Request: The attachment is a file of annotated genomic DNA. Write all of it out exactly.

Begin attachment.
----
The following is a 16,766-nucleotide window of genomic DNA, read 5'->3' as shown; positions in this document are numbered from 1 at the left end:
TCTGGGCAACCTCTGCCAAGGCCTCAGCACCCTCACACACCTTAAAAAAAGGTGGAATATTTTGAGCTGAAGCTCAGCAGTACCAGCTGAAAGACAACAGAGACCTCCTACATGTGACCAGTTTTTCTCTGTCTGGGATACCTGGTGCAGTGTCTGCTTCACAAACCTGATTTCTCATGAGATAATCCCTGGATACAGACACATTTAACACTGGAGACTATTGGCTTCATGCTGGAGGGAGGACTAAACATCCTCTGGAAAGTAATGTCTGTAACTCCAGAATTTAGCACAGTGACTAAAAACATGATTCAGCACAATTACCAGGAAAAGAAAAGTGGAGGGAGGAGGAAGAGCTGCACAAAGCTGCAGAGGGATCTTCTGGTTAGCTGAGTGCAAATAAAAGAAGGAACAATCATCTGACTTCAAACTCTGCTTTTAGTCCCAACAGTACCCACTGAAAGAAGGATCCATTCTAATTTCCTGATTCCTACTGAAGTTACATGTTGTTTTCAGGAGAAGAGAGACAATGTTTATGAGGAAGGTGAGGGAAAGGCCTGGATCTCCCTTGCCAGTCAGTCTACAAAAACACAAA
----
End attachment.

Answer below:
The following is a 16,766-nucleotide window of genomic DNA, read 5'->3' as shown; positions in this document are numbered from 1 at the left end:
TCTGGGCAACCTCTGCCAAGGCCTCAGCACCCTCACACACCTTAAAAAAAGGTGGAATATTTTGAGCTGAAGCTCAGCAGTACCAGCTGAAAGACAACAGAGACCTCCTACATGTGACCAGTTTTTCTCTGTCTGGGATACCTGGTGCAGTGTCTGCTTCACAAACCTGATTTCTCATGAGATAATCCCTGGATACAGACACATTTAACACTGGAGACTATTGGCTTCATGCTGGAGGGAGGACTAAACATCCTCTGGAAAGTAATGTCTGTAACTCCAGAATTTAGCACAGTGACTAAAAACATGATTCAGCACAATTACCAGGAAAAGAAAAGTGGAGGGAGGAGGAAGAGCTGCACAAAGCTGCAGAGGGATCTTCTGGTTAGCTGAGTGCAAATAAAAGAAGGAACAATCATCTGACTTCAAACTCTGCTTTTAGTCCCAACAGTACCCACTGAAAGAAGGATCCATTCTAATTTCCTGATTCCTACTGAAGTTACATGTTGTTTTCAGGAGAAGAGAGACAATGTTTATGAGGAAGGTGAGGGAAAGGCCTGGATCTCCCTTGCCAGTCAGTCTACAAAAACACAAA